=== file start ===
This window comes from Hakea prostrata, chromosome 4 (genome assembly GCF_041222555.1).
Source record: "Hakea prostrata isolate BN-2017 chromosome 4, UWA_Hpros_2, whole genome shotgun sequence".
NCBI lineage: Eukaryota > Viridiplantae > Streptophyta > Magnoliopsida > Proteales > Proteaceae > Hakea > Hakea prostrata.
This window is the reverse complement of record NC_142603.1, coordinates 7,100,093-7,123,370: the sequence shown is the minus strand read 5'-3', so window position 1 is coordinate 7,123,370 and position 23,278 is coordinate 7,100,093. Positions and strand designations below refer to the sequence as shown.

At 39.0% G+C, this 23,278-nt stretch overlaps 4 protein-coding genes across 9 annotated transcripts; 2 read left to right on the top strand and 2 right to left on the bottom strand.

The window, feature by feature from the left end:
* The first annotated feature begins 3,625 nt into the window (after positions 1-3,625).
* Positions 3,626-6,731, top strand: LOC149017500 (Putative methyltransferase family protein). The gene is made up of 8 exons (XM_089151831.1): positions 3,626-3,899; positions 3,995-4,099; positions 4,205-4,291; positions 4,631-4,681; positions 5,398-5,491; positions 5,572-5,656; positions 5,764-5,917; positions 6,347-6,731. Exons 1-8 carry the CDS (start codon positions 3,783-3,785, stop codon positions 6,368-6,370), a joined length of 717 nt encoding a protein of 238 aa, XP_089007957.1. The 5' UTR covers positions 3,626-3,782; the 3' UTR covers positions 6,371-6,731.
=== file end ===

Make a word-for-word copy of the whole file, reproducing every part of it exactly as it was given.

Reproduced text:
This window comes from Hakea prostrata, chromosome 4 (genome assembly GCF_041222555.1).
Source record: "Hakea prostrata isolate BN-2017 chromosome 4, UWA_Hpros_2, whole genome shotgun sequence".
NCBI lineage: Eukaryota > Viridiplantae > Streptophyta > Magnoliopsida > Proteales > Proteaceae > Hakea > Hakea prostrata.
This window is the reverse complement of record NC_142603.1, coordinates 7,100,093-7,123,370: the sequence shown is the minus strand read 5'-3', so window position 1 is coordinate 7,123,370 and position 23,278 is coordinate 7,100,093. Positions and strand designations below refer to the sequence as shown.

At 39.0% G+C, this 23,278-nt stretch overlaps 4 protein-coding genes across 9 annotated transcripts; 2 read left to right on the top strand and 2 right to left on the bottom strand.

The window, feature by feature from the left end:
* The first annotated feature begins 3,625 nt into the window (after positions 1-3,625).
* Positions 3,626-6,731, top strand: LOC149017500 (Putative methyltransferase family protein). The gene is made up of 8 exons (XM_089151831.1): positions 3,626-3,899; positions 3,995-4,099; positions 4,205-4,291; positions 4,631-4,681; positions 5,398-5,491; positions 5,572-5,656; positions 5,764-5,917; positions 6,347-6,731. Exons 1-8 carry the CDS (start codon positions 3,783-3,785, stop codon positions 6,368-6,370), a joined length of 717 nt encoding a protein of 238 aa, XP_089007957.1. The 5' UTR covers positions 3,626-3,782; the 3' UTR covers positions 6,371-6,731.